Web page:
Latest PMI data signalled only a modest improvement in UK construction activity midway through the second quarter, with the pace of expansion matching that registered in April. Commercial activity growth accelerated to a three-month high in May; however, softer expansions in both residential and civil engineering activity were recorded. Furthermore, new order books contracted for the fourth time in the past five months amid general uncertainty in the sector.
Sam Teague, Economist at IHS Markit and author of the IHS Markit/CIPS Construction PMI®: “The May PMI data signalled an unchanged pace of activity growth across the UK’s construction sector since April’s somewhat underwhelming rebound, yet nevertheless indicating a recovery in the second quarter after the contraction seen at the start of the year. However, activity in May was once again buoyed by some firms still catching up from disruptions caused by the unusually poor weather conditions in March, and a renewed drop in new work hinted that the recovery could prove short-lived. Inflows of new business slipped back into decline, signalling the resumption of the downward trend in demand seen during the opening quarter. Companies frequently noted that Brexit uncertainty and fragile business confidence led clients to delay building decisions in May. With new order books deteriorating and cost pressures picking back up, it’s not surprising to see construction firms taking a dimmer view of prospects and pulling-back on hiring, all of which makes for a shaky-looking outlook.”
Following the release of today’s Construction PMI figures, Phil Harris, Director at BLP Insurance, comments on how residential housing is boosting the construction industry while commercial projects are likely to dampen overall sector growth in future, “The unchanged pace of construction growth is unsurprising as new developments, previously delayed by the bad weather, continue to come on stream. However there remains a tremendous amount of uncertainty in the sector, exacerbated by extended material lead times which are increasing costs and delaying the build programme. Skills shortages remain a critical issue, and although there’s extensive discussion on how to address this, a solution is still a long way off.”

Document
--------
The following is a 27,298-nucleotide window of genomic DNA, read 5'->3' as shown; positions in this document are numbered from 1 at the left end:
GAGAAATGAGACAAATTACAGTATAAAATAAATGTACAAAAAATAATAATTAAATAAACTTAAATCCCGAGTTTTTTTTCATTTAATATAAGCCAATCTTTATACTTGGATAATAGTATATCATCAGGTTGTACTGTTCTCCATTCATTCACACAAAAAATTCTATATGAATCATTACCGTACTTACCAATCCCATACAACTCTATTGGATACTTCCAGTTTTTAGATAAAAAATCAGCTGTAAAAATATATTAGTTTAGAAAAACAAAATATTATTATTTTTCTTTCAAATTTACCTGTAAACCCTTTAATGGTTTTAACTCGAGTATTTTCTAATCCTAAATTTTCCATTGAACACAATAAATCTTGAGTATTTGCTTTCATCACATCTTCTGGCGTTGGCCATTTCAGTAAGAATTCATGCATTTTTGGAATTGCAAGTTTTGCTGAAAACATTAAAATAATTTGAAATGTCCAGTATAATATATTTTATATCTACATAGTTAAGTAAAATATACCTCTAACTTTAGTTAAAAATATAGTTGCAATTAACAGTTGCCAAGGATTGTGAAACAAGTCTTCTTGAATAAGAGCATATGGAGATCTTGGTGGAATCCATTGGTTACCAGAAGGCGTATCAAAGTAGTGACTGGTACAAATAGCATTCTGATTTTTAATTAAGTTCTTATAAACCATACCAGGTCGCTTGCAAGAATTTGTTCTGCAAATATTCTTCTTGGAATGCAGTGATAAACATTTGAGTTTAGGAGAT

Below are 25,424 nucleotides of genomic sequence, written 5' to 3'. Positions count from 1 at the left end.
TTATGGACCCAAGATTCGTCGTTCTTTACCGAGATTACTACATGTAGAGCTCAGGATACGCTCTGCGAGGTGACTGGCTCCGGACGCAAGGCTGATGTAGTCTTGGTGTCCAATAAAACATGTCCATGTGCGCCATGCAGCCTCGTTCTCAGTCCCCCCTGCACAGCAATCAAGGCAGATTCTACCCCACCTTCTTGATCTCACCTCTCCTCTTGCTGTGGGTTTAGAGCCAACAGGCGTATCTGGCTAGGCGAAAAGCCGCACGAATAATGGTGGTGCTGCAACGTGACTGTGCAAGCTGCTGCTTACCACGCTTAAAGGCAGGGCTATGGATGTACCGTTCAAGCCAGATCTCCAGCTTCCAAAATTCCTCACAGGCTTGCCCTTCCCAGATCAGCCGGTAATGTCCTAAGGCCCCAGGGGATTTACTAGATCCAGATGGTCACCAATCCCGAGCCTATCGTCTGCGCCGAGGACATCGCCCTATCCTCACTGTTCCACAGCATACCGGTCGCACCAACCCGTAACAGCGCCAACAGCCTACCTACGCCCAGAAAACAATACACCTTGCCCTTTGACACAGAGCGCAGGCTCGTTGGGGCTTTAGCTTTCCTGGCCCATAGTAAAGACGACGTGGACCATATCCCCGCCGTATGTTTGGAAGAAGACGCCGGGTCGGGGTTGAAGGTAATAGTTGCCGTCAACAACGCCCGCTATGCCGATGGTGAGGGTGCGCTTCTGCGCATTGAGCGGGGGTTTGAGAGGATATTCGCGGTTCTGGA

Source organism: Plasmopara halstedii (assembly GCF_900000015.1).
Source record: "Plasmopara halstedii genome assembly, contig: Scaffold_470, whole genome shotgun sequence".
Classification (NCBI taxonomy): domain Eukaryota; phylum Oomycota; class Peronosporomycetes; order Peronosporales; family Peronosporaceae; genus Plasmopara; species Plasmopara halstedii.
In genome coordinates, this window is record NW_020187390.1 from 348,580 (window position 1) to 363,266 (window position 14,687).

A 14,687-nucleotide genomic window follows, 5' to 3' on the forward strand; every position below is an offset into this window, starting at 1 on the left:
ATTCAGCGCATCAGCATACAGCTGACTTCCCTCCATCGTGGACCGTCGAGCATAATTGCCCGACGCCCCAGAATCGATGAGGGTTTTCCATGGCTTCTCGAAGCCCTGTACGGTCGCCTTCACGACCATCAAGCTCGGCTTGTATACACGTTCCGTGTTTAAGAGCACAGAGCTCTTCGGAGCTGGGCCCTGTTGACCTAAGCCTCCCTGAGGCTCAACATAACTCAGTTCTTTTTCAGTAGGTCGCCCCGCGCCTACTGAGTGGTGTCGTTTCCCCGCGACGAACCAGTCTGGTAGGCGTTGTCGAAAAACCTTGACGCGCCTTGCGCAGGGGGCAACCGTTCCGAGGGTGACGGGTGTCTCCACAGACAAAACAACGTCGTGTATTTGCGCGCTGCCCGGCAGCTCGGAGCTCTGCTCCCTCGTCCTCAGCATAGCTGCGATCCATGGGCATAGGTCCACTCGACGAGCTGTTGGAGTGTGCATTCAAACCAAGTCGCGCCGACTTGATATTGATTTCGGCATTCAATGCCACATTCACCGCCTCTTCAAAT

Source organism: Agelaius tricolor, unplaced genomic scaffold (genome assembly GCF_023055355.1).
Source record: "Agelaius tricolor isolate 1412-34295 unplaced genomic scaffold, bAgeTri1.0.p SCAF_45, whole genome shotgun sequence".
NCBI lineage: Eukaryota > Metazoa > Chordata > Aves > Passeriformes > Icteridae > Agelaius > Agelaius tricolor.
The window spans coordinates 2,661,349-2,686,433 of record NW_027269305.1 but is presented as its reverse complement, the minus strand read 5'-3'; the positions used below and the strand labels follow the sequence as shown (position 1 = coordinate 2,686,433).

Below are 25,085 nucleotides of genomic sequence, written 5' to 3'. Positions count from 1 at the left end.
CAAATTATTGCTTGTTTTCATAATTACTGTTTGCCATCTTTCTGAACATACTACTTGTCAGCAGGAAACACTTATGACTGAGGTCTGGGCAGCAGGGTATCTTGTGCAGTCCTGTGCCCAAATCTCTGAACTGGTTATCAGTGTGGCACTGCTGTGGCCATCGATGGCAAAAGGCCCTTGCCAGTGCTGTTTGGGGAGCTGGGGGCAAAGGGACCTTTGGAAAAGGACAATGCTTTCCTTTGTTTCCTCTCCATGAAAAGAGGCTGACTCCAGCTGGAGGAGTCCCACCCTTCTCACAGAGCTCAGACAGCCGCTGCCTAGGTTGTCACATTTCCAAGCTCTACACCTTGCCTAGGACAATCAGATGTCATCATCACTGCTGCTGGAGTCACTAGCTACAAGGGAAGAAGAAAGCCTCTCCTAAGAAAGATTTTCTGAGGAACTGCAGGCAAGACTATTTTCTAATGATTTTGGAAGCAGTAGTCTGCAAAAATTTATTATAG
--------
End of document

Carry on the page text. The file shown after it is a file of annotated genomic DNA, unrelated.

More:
Blane Perrotton, managing director of the national property consultancy and surveyors Naismiths, commented: “Amid the pain, there is still progress – and flickers of positivity too. While the official output figures show the construction industry began the year in retreat, the PMI data reveals that on the front line, activity is holding up surprisingly well. There’s more than a dash of deja-vu to this latest report. The overall number of new orders has essentially flatlined since the start of the year as the Brexit merry-go-round cools investor appetite.
However after a brief wobble in the first quarter, the residential sector has resumed its role as standard bearer for the industry as a whole – and the uptick in commercial sector activity is a welcome return to form.”
Mark Robinson, Chief Executive of Scape Group, also commented, “Although it is extremely positive to see that housebuilding activity remained buoyant in May as it continues to rebound from the heavy snow in March, it is disappointing to see overall construction new orders and outlook decline. The industry is suffering from ongoing political uncertainty, despite the clear long-term requirement for infrastructure investment. The expanding UK population is placing considerable pressure on our public services, and a lack of proper upkeep and investment will put a strain on local economies, as evidenced by Northern Rail over the past week. Spend on improved connectivity will unlock huge growth potential for our regions and for the UK economy as a whole.”